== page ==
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Veterans Should Stick to a One-Page Resume

Even if you have a ton of experience you should have no more than a two-page resume. Just leave off the oldest jobs. But if you are young and either a recent grad or one who has been in the workforce for only a few years then all you need is a one-page resume! Don't make recruiters read too much.

Here are three points to consider before you send in a multi-page resume to your next job opening.

1. Recruiters don't read past page one.

There is a general rule that if you have more than 10 years of experience, including significant leadership and/or academic publications, you can consider a two-page resume. While that is true, I never actually read the second page of a resume very closely at all and I don’t expect anyone who requests my resume does either. 

For any position I post, I get hundreds of applications and experience has taught me how to make up my mind on whether the person is going to advance to a phone screen based on the first half of the first page a resume. The truth is that I don’t have time to delve into detail on most resumes. Even if I do skim a second page, there is nothing on there that would ever change my mind-  your conference attendance is not a game-changer in my decision-making process. So highlight your awesomeness at the beginning of your resume if you want to capture a recruiter’s attention.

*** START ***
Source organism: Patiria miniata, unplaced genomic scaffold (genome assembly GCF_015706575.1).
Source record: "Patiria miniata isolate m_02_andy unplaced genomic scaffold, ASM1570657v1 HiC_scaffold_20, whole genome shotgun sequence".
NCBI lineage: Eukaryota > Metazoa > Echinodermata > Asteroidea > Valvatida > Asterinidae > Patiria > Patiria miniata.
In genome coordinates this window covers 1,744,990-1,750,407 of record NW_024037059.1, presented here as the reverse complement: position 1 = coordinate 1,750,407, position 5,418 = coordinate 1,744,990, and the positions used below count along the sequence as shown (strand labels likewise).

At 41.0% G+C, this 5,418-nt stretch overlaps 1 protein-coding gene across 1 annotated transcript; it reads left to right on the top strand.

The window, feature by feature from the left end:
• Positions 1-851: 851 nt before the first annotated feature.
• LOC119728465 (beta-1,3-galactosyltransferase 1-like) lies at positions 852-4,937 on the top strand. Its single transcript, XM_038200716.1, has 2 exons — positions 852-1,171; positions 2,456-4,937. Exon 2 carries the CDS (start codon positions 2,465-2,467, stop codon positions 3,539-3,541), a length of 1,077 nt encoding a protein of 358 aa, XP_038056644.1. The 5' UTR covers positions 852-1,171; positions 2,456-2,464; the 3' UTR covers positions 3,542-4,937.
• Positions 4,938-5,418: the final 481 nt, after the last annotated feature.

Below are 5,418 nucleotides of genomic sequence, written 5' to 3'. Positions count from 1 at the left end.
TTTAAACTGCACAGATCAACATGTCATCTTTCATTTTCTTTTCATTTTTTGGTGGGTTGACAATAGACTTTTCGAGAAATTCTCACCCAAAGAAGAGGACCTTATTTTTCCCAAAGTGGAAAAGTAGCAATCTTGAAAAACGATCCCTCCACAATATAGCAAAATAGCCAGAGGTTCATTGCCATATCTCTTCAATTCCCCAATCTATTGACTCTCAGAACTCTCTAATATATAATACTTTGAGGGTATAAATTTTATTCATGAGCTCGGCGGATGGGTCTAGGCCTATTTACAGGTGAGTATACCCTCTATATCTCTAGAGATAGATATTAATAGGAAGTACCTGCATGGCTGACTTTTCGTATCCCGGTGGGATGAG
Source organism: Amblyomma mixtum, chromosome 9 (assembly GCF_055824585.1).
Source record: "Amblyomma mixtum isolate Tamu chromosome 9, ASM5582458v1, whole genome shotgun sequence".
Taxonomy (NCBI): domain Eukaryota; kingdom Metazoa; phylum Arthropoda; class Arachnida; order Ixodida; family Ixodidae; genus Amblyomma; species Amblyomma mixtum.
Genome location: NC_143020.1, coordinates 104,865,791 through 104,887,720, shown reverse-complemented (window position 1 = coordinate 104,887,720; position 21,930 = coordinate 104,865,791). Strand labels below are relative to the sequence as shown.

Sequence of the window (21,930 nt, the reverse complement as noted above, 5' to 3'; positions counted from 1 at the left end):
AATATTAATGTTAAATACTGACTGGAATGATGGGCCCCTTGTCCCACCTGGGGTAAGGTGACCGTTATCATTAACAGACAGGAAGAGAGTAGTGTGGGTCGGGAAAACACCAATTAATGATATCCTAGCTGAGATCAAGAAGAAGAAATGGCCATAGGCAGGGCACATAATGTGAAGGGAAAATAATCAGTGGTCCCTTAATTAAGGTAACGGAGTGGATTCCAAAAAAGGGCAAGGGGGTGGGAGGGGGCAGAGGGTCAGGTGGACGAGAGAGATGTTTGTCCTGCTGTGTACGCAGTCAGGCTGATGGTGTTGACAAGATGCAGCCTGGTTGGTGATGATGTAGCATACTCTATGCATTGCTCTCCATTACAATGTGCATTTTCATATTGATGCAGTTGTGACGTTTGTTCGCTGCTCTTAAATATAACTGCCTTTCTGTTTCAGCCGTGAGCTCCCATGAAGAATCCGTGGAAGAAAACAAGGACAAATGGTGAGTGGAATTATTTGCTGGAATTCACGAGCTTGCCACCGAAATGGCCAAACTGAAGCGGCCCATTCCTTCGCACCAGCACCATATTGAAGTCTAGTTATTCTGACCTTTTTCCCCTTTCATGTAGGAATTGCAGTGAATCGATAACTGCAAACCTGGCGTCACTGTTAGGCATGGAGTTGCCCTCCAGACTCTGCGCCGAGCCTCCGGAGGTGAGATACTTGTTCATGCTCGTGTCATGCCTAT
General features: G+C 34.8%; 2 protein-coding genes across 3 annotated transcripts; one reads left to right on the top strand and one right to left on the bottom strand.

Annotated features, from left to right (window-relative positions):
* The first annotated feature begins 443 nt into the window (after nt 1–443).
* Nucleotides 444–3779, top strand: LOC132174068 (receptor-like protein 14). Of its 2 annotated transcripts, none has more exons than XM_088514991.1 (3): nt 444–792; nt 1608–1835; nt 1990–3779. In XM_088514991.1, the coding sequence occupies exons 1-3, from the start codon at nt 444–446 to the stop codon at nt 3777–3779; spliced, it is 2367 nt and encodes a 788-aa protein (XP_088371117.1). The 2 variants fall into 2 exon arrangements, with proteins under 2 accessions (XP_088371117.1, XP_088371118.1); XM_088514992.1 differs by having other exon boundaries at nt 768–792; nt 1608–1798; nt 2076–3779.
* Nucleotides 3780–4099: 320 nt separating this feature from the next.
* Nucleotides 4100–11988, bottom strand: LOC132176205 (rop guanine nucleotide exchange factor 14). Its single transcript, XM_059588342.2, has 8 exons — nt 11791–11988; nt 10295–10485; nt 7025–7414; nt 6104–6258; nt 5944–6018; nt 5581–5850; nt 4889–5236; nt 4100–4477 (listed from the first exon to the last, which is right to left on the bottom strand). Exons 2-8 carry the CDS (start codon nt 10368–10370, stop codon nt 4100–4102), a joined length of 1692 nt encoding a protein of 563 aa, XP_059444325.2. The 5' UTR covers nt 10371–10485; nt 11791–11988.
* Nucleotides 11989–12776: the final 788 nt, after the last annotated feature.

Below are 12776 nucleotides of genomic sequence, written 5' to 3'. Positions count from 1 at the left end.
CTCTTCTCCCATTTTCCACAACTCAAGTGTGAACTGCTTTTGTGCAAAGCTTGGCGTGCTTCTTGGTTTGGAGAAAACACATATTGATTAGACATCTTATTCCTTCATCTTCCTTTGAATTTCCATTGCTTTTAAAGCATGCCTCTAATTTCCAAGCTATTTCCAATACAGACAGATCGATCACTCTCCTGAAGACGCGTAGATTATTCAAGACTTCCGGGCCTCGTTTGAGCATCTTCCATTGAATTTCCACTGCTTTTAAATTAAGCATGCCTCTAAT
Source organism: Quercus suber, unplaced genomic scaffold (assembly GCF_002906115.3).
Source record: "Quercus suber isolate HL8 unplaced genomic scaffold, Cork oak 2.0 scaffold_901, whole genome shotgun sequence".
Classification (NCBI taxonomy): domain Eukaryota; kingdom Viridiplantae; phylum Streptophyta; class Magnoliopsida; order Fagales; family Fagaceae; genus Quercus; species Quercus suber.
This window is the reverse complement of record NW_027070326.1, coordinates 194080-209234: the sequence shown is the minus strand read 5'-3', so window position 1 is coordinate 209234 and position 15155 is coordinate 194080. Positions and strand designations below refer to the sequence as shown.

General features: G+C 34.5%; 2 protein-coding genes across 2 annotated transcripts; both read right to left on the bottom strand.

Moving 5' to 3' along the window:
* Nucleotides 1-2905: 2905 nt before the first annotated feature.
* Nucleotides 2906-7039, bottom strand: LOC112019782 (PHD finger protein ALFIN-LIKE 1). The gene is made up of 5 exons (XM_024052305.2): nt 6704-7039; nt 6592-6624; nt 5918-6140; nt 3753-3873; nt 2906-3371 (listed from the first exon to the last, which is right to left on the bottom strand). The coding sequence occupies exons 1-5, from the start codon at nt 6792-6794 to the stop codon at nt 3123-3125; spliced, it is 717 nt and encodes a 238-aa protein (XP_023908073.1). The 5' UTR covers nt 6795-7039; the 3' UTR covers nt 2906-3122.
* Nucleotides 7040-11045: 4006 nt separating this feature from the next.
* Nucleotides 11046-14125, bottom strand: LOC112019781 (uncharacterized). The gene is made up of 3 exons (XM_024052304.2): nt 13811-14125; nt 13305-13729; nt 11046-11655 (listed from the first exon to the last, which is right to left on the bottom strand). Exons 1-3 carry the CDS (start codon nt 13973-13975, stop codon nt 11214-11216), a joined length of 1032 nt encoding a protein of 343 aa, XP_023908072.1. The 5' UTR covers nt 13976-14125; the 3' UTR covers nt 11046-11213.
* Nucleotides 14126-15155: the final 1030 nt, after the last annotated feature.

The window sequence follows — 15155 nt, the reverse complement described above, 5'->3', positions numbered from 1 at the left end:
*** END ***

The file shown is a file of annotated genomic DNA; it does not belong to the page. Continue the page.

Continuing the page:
2. Forced choices will make you write better.

This is true of anything you write, but especially a resume. If you aim to make your resume as concise as possible and eliminate all unneeded words, add numbers, and remove anything duplicated in another section, you will make a stronger document that will tell your story very directly and to the point. This is one of the reasons that I rely on the beginning of the resume in my decision-making process. If you have great writing skills, odds our interview will be good, too. 

3. LinkedIn and the internet can help tell a more interesting story.

A resume is really just a marketing document that gives someone just what they need to want to bring you in for an interview…. or click on a link and read more information about you. In my book, I confess that I look up candidates online that I am on the fence about. In some cases, I use a tool for my email that shows me a contact’s social media profiles, but if there is a link in a resume, I just go there. You can use your LinkedIn profile or personal website to tell a narrative story about what you can do in a creative way and include the information that did not make your one-page resume but you still think is relevant. Again, being direct always helps. Start with the most interesting stuff and then bring in supporting details. 

Stick to a concise one-page resume that highlights your best self- and makes the use of your hiring manager’s time- and you’ll reap more benefits than creating a multi-page list of everything you’ve ever done. These resume tools may give you a hand in creating yours.

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